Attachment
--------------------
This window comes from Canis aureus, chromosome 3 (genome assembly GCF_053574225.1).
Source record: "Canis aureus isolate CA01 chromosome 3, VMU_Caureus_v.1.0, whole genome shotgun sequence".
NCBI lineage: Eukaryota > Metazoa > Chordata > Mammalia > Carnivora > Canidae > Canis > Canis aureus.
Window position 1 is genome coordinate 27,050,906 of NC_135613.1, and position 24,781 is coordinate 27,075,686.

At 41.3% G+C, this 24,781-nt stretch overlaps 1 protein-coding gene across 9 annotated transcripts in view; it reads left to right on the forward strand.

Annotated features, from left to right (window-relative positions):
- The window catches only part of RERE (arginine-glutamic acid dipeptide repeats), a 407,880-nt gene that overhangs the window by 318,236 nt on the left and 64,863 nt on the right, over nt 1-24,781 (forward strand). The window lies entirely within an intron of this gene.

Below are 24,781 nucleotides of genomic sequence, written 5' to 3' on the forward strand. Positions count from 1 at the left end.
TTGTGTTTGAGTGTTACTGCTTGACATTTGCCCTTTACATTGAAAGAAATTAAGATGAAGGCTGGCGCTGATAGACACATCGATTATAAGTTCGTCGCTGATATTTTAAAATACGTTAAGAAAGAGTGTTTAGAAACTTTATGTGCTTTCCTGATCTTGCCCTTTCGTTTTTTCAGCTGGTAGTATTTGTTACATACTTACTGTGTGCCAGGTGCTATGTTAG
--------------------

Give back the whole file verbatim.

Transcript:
This window comes from Canis aureus, chromosome 3 (genome assembly GCF_053574225.1).
Source record: "Canis aureus isolate CA01 chromosome 3, VMU_Caureus_v.1.0, whole genome shotgun sequence".
NCBI lineage: Eukaryota > Metazoa > Chordata > Mammalia > Carnivora > Canidae > Canis > Canis aureus.
Window position 1 is genome coordinate 27,050,906 of NC_135613.1, and position 24,781 is coordinate 27,075,686.

At 41.3% G+C, this 24,781-nt stretch overlaps 1 protein-coding gene across 9 annotated transcripts in view; it reads left to right on the forward strand.

Annotated features, from left to right (window-relative positions):
- The window catches only part of RERE (arginine-glutamic acid dipeptide repeats), a 407,880-nt gene that overhangs the window by 318,236 nt on the left and 64,863 nt on the right, over nt 1-24,781 (forward strand). The window lies entirely within an intron of this gene.

Below are 24,781 nucleotides of genomic sequence, written 5' to 3' on the forward strand. Positions count from 1 at the left end.
TTGTGTTTGAGTGTTACTGCTTGACATTTGCCCTTTACATTGAAAGAAATTAAGATGAAGGCTGGCGCTGATAGACACATCGATTATAAGTTCGTCGCTGATATTTTAAAATACGTTAAGAAAGAGTGTTTAGAAACTTTATGTGCTTTCCTGATCTTGCCCTTTCGTTTTTTCAGCTGGTAGTATTTGTTACATACTTACTGTGTGCCAGGTGCTATGTTAG